Mexi-Meatballs with Spanish Style Cauli-Rice
June 28, 2016
July 5, 2016


I know, I know…I’m pretty sure in this day and age there aren’t too many people doing a Google search on taming circus animals, especially since so few circuses are around anymore corralling wild animals in the name of entertainment. (Let’s not even talk about this antiquated method of live performance anyway, it will just piss me off being the pacifistic animal rescuer that I am).

So if I’m not here to teach you about taming lions, what could I possibly need to share with you today? Good question. Fortunately, it’s an easy answer. I’m simply here to remind you to do one thing, and it’s something I’ve been working on pretty diligently for the past few weeks. Is the anticipation killing you yet?

Come on into the Big Top, grab a seat in the Grandstand and direct your attention to the Center Ring…okay, enough of the circus talk already. Here’s the answer to your question,

“Take it one step at a time.”

Seems simple enough, we’ve all heard that tried and true, easy to spew advice sometime in our life when we’ve been faced with a problem so big it seemed impossible to tackle, kind of like taming a lion. But really, what the hell does it mean? And who, when they have a friend or loved one in need, just resorts to this response like a knee to a reflex hammer in the doctor’s office? I know I have, but I’m making amends for it right now.

How do you go about tackling whatever issue it is you have one step at a time anyway? Well for starters, you have to quit making it so big, hairy and audacious. As impossible as a problem may seem to solve, the simplest way to solve it is to break it down into tiny digestible pieces.

For example, say you want to be completely debt free. You’re like most Americans and have a double income household, a couple of children, two vehicles and a 3 bedroom 2 bath home with a nice sized yard. You have a dog for the kids to play with and limited family time together except for on the weekends or during the short vacations you manage to take every year. You keep in touch with your friends, family and co-workers on you iPhone and you consume your entertainment from satellite TV after putting the kids to bed while lounging on your sectional with a glass of wine in your family room.

Picture look a bit familiar? How about the goal of debt freedom? Stick with me, it’s about to get deep.

You and your spouse have managed to save up a tiny bit of money in your savings account, maybe enough to get you by for a month if you had no new money coming in. Suddenly, your spouse is terminated from his or her job of 11 years, being replaced by someone younger who will do the job for much less. The vehicle you drive to work desperately needs a new set of tires and brakes because it’s gone at least 5,000 miles squeaking and it’s starting to pull when you drive it.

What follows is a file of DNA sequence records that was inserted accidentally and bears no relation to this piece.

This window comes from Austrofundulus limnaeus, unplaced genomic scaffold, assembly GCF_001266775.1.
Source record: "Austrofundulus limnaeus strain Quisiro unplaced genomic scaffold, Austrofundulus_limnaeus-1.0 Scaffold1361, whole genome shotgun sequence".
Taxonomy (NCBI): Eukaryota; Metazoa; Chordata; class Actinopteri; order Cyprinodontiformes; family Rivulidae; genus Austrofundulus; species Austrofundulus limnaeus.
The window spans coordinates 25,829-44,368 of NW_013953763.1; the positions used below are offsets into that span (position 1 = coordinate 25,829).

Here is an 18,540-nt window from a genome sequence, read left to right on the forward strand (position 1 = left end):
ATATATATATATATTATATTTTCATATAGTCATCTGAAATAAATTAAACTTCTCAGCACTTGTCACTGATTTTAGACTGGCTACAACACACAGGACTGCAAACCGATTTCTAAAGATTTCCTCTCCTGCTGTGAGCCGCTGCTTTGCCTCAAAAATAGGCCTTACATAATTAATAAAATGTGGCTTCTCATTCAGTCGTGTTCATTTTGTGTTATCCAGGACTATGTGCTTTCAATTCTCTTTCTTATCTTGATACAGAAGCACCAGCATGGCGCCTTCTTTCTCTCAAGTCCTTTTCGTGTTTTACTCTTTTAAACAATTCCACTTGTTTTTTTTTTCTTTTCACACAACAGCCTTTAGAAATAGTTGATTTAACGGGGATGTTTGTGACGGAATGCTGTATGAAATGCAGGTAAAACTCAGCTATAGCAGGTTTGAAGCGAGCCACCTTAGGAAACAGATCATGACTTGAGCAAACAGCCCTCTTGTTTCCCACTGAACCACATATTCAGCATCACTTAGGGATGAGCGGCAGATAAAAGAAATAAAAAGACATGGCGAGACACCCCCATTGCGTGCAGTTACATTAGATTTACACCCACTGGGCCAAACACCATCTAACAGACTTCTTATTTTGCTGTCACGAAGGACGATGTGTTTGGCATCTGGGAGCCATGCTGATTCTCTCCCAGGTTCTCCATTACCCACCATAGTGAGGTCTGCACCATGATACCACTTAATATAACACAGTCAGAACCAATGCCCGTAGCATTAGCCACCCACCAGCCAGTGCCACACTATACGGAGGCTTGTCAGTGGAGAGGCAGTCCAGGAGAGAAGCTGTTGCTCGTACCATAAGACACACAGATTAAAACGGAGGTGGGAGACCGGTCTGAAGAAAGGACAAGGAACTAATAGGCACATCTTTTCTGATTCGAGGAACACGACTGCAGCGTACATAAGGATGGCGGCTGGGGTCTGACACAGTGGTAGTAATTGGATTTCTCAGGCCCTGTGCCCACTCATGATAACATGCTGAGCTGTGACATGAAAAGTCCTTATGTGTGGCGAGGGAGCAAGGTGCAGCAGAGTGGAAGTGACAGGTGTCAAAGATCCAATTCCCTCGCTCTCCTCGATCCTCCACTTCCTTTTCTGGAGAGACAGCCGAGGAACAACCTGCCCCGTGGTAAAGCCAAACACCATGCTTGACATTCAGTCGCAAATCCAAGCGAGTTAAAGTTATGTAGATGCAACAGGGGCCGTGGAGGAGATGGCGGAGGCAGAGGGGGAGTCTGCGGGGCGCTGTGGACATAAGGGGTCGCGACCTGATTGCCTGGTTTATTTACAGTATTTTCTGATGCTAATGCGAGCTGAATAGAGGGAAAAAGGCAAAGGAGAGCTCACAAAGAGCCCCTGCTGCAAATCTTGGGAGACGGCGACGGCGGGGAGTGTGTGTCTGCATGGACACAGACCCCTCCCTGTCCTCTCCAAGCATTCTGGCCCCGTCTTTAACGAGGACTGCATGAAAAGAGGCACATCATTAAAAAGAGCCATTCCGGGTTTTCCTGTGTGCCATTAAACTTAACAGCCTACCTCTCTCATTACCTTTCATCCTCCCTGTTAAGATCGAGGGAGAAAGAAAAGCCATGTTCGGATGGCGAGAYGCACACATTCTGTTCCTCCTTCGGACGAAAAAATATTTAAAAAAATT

Your house that’s been a great place for providing shelter for your small family sprouts a noticeable leak in the roof which now needs to be replaced. One of your children decided to play a little too rough with a friend at school and needs to be rushed to the emergency room for stitches in his head. Your other child decided it would be fun to feed his Nerf ball to the dog who now has to be rushed to the emergency vet to remove the blockage.

After dealing with all these “issues” and you finally make it home to try and relax, that bottle of red wine you and your spouse would normally enjoy during TV time gets knocked over, spilling onto your iPhone and your off white colored sectional while you were reaching for your remote.

Holy cow, that’s one hell of a bad day, and maybe a bit extreme. Even if you faced half of those obstacles to living debt free, how would you manage? Most of us would cope by running up large amounts of debt to conquer these problems all at once, which would make that goal of living debt free seem like a straight up fantasy. What if instead of feeling sucked into that deep abyss of debt, you avoided it all together by tackling each setback, you guessed it, one step at a time?

Break down “living debt free” into easy, manageable tasks with deadlines. Obviously, in this situation, your spouse would need to replace his or her income first, or you would need to find a better paying job yourself. But I’m not here to tell you what your strategy should be. I’m simply here to say you need a strategy, with measurable goals, that can be broken down into plans, that are made up of smaller tasks, that can be completed by deadlines that you set.

That’s right, I said YOU need to be both the CEO and the Editor in Chief when it comes to taming those lions in your life. If you still feel a little uneasy about the lion in the room, just remember, he’s only as ferocious as you let him be.

Oh yeah, and one more VERY important piece of advice. Make sure you write that shit down; your goals, plans, tasks, deadlines, all of it. I’m pretty sure you already know it, but all the top-performing CEO’s have on thing in common, a road map!

Next lesson…finding an elephant. Oh, the places we will go. Thanks Dr. Seuss.

Lesson 8 quote

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